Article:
Gingivitis means inflammation of the gums (gingiva). It commonly occurs because of films of bacteria that accumulate on the teeth - plaque; this type is called plaque-induced gingivitis. Gingivitis is a non-destructive type of periodontal disease. If left untreated, gingivitis can progress to periodontitis, which is more serious and can eventually lead to loss of teeth. A patient with gingivitis will have red and puffy gums, and they will most likely bleed when they brush their teeth. Generally, gingivitis resolves with good oral hygiene - longer and more frequent brushing, as well as flossing. Some people find that using an antiseptic mouthwash, alongside proper tooth brushing and flossing also helps. In mild cases of gingivitis, patients may not even know they have it, because symptoms are mild.
According to a new study, smoking causes the body to turn against its own helpful bacteria, leaving smokers more vulnerable to disease. Despite the daily disturbance of brushing and flossing, the mouth of a healthy person contains a stable ecosystem of healthy bacteria. New research shows that the mouth of a smoker is a much more chaotic, diverse ecosystem - and is much more susceptible to invasion by harmful bacteria. As a group, smokers suffer from higher rates of oral diseases - especially gum disease - than do nonsmokers, which is a challenge for dentists, according to PurnimaKumar, assistant professor of periodontology at Ohio State University. She and her colleagues are involved in a multi-study investigation of the role the body's microbial communities play in preventing oral disease.
Researchers at the Columbia University College of Dental Medicine have identified a genetic variation that raises the risk of developing serious necrotic jaw bone lesions in patients who take bisphosphonates, a common class of osteoclastic inhibitors. The discovery paves the way for a genetic screening test to determine who can safely take these drugs. The study appears in the online version of the journal The Oncologist. Oral bisphosphonates are currently taken by some 3 million women in the United States for the prevention or treatment of osteoporosis. In addition, intravenous bisphosphonates are given to thousands of cancer patients each year to control the spread of bone cancer and prevent excess calcium (hypercalcemia) from accumulating in the blood. Bisphosphonates work by binding to calcium in the bone and inhibiting osteoclasts, bone cells that break down the bone's mineral structure.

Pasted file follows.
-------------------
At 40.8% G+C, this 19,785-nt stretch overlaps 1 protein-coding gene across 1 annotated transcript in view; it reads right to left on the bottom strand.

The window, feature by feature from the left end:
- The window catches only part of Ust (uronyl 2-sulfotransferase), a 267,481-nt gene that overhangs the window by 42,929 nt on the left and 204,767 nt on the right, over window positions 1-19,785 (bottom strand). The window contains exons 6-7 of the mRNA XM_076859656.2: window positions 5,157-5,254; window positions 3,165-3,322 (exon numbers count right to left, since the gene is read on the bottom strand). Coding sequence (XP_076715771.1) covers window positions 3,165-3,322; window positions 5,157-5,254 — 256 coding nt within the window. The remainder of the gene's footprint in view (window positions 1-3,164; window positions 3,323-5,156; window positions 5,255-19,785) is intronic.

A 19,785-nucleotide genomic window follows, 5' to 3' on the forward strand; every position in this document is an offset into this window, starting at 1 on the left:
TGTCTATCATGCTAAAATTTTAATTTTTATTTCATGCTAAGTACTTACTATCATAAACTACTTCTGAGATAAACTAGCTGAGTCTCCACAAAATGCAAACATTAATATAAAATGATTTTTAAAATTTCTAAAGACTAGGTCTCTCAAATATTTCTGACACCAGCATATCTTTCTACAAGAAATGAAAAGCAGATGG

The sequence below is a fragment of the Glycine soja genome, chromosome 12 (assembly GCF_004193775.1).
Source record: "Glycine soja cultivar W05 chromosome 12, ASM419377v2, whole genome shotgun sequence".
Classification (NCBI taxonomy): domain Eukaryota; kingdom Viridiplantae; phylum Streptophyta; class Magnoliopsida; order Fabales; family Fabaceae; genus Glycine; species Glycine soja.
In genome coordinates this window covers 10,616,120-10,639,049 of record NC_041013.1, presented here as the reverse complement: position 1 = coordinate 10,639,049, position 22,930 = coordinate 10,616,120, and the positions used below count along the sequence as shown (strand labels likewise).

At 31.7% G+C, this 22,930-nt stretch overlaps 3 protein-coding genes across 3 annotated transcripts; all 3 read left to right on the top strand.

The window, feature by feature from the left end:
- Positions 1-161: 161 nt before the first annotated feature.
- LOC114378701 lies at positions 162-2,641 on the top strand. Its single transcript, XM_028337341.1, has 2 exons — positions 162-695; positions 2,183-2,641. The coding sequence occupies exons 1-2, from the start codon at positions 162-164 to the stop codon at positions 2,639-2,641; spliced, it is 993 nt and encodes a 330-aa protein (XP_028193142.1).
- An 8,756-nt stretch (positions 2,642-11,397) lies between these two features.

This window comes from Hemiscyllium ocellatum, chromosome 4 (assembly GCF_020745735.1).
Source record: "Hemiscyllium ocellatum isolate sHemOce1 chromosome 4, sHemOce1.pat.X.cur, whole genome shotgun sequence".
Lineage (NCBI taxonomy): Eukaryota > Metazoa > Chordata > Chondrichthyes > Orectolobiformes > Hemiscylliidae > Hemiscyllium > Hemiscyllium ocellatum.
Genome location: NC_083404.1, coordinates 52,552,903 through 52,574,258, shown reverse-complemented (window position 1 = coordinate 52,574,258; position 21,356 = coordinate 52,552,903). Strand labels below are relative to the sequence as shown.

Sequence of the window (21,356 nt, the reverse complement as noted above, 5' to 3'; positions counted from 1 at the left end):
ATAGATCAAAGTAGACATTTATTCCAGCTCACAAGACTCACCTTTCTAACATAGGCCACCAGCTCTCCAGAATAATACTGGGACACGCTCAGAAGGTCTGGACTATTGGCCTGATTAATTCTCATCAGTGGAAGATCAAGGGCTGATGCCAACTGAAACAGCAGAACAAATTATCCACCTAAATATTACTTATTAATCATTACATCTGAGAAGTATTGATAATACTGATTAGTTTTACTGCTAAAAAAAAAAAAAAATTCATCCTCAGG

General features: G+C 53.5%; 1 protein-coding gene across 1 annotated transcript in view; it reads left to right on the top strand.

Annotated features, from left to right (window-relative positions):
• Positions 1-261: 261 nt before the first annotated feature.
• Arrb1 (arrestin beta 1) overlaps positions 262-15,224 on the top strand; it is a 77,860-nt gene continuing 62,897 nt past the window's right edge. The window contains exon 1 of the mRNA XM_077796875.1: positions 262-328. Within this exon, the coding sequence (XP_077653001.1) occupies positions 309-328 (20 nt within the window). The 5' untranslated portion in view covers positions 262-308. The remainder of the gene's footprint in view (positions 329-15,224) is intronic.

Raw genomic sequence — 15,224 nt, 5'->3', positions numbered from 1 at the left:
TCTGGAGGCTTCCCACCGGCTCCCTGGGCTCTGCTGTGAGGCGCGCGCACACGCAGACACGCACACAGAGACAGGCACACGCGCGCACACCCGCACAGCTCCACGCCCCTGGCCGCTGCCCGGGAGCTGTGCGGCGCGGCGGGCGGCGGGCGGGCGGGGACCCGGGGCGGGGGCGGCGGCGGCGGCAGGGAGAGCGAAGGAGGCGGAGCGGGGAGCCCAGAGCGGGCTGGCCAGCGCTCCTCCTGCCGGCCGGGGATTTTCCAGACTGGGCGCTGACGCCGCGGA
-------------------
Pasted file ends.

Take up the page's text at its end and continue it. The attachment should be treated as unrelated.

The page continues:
The hardest substance in the human body is moved by its strongest muscles: When we heartily bite into an apple or a schnitzel, enormous strengths are working on the surface of our teeth. "What the natural tooth enamel has to endure also goes for dentures, inlays or bridges", glass chemist Prof. Dr. Dr. Christian Russel of the Friedrich Schiller University Jena (Germany) says. After all, these are worn as much as healthy teeth. Ceramic materials used so far are not very suitable for bridges, as their strengths are mostly not high enough. Now Prof. Russel and his colleagues of the Otto-Schott-Institute for Glass Chemistry succeeded in producing a new kind of glass ceramic with a nanocrystalline structure, which seems to be well suited to be used in dentistry due to their high strength and its optical characteristics.
Scientists are reporting identification of two substances in licorice - used extensively in Chinese traditional medicine - that kill the major bacteria responsible for tooth decay and gum disease, the leading causes of tooth loss in children and adults. In a study in ACS' Journal of Natural Products, they say that these substances could have a role in treating and preventing tooth decay and gum disease. Stefan Gafner and colleagues explain that the dried root of the licorice plant is a common treatment in Chinese traditional medicine, especially as a way to enhance the activity of other herbal ingredients or as a flavoring. Despite the popularity of licorice candy in the U.S., licorice root has been replaced in domestic candy with anise oil, which has a similar flavor. Traditional medical practitioners use dried licorice root to treat various ailments, such as respiratory and digestive problems, but few modern scientific studies address whether licorice really works.